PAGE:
Dominic Raab last night ordered the dramatic rescue of the British ambassador in Kabul as Taliban forces closed in on the Afghan capital.
The Foreign Secretary sanctioned the SAS-led operation to airlift ambassador Sir Laurie Bristow and his embassy staff out by tomorrow night after he was warned that Kabul airport could be seized by the militants within days.
Sir Laurie took up his posting in June, and since the start of the Taliban offensive last month, he and most of his staff have been operating from the fortress-like Hamid Karzai international airport – three miles from the centre of the capital.
The Taliban have been rapidly advancing across Afghanistan and are within days of reaching the capital Kabul
Officials have been surprised by the speed the Taliban have been able to cross the country
Foreign Secretary Dominic Raab has ordered the SAS to rescue the ambassador and his team
The Foreign Office has been surprised by the speed of the Taliban advance; until this weekend, diplomats were predicting the fighters would take two weeks to reach Kabul.
But by early yesterday, after a lightning offensive, the Taliban captured the city of Pul-e-Alam, capital of Logar province and just 43 miles from Kabul. The insurgents then continued their relentless advance, reaching the Char Asyab district just seven miles from the capital.
It means Kabul is well within range of the artillery guns seized by Taliban units after they were abandoned by the routed Afghan forces.
In a complex undertaking being directed from Britain’s Permanent Joint Headquarters at Northwood, Special Forces units are joining 600 British troops from the 16 Air Assault Brigade, including 150 Paratroopers, to begin airlifting more than 500 British Government employees out of Kabul. A further 7,000 interpreters, security staff, aid workers, intelligence agents and other personnel with links to Britain could also apply for safe passage out of the increasingly unstable country in an echo of the humiliating US exit from Saigon in Vietnam in 1975.
A total collapse of the Afghan government could lead to hundreds of thousands of refugees leaving the country and seeking asylum in nations including Britain.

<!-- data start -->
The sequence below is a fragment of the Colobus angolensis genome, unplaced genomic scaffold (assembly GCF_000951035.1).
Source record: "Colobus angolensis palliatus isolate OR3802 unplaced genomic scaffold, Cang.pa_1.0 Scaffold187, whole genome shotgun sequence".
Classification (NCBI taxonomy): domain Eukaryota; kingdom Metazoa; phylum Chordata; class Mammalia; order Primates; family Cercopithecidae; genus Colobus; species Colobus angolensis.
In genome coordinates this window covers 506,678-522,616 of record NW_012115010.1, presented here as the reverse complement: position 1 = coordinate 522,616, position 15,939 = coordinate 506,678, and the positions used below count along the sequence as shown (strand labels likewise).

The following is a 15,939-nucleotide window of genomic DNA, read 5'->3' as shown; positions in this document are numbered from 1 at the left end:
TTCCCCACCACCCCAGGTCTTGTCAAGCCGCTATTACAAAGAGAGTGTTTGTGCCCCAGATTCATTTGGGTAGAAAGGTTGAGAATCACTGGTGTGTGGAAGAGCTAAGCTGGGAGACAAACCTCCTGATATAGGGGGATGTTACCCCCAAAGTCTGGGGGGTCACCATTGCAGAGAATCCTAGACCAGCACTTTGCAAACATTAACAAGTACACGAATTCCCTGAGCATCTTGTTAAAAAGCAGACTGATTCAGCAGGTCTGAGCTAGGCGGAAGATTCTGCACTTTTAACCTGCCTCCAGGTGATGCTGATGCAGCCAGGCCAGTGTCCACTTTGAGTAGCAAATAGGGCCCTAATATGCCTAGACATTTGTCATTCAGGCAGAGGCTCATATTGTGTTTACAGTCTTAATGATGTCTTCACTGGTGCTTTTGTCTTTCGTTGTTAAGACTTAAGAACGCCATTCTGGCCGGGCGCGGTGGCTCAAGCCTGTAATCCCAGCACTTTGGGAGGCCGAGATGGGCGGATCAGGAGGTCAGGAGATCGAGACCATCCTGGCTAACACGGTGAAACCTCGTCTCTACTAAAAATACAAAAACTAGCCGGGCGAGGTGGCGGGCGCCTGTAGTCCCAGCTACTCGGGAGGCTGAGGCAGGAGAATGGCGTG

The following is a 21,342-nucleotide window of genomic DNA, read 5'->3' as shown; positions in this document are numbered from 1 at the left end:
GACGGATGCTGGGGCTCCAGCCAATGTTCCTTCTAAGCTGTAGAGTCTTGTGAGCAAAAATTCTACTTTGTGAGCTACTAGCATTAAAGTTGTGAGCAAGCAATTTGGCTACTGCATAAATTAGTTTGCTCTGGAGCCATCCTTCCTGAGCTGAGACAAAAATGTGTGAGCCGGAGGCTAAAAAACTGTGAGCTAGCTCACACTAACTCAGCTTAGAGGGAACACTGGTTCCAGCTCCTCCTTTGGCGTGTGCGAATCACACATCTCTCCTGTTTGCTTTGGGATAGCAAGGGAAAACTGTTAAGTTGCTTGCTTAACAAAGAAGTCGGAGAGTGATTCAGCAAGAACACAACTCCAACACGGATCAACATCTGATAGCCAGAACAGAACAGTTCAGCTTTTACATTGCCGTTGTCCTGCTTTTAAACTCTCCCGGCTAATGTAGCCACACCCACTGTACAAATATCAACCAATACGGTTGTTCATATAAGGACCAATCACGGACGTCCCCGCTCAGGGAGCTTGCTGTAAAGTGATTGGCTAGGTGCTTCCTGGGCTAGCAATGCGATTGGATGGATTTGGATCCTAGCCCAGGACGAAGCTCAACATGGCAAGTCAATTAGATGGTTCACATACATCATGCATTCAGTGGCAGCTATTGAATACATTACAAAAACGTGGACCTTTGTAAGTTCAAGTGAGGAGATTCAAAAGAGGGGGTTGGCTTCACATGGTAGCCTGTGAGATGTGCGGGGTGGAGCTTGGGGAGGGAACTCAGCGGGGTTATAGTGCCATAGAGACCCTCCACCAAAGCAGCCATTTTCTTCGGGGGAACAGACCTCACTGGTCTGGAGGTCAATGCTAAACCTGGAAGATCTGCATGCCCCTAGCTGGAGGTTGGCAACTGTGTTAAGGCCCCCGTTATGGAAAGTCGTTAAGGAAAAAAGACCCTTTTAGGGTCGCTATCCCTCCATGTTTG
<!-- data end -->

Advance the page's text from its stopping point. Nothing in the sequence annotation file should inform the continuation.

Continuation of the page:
A ‘ring of steel’ of fortified checkpoints surround the airport in a bid to prevent car bombs, while The Mail on Sunday also understands that an air defence system called C-RAM (counter rocket, artillery and mortar) has been deployed to protect the runway from being shelled. The airport’s huge perimeter is defended by a force of about 500 Turkish troops. They are being reinforced by 3,000 American soldiers, including 500 Marines, who began arriving yesterday.
Meanwhile, US Reaper drones and heavily armed AC-130 Spectre gunships – a fearsome ground attack version of a transport aircraft – will carry out air strikes on any Taliban units approaching the airport, senior military sources say. The air cover will be co-ordinated from the Combined Air Operations Centre at Al Udeid air base in Qatar.
As panic gripped Kabul, foreign embassies began burning sensitive documents. The US embassy informed staff that ‘burn bins’ and an incinerator were available to destroy material including papers and electronic devices to ‘reduce the amount of sensitive material on the property’, according to a document seen by Reuters.
The speed of the Taliban advance has stunned the MoD. Only eight days ago, General Sir Nick Carter, head of the UK’s Armed Forces, wrote that there were ‘increasing indications that moderate Afghans are determined to fight and their armed forces are holding their own’.
The Taliban yesterday launched a multi-pronged assault on Mazar-i-Sharif, a city in northern Afghanistan defended by powerful former warlords. The insurgents also captured Sharana, the capital of Paktika province, which borders Pakistan. Pictures emerged online of the Taliban tarring men accused of theft and parading them around the streets of the newly captured city Herat, in western Afghanistan.
The images raised fears of a repetition of the human rights abuses committed by the fanatics in the 1990s. They included the beating of women for walking on the street without a male chaperone.
The SAS are believed to be preparing to evacuate the British ambassador and his staff from Kabul by tomorrow evening
An Afghan police officer in Kabul mans a check point despite the approaching Taliban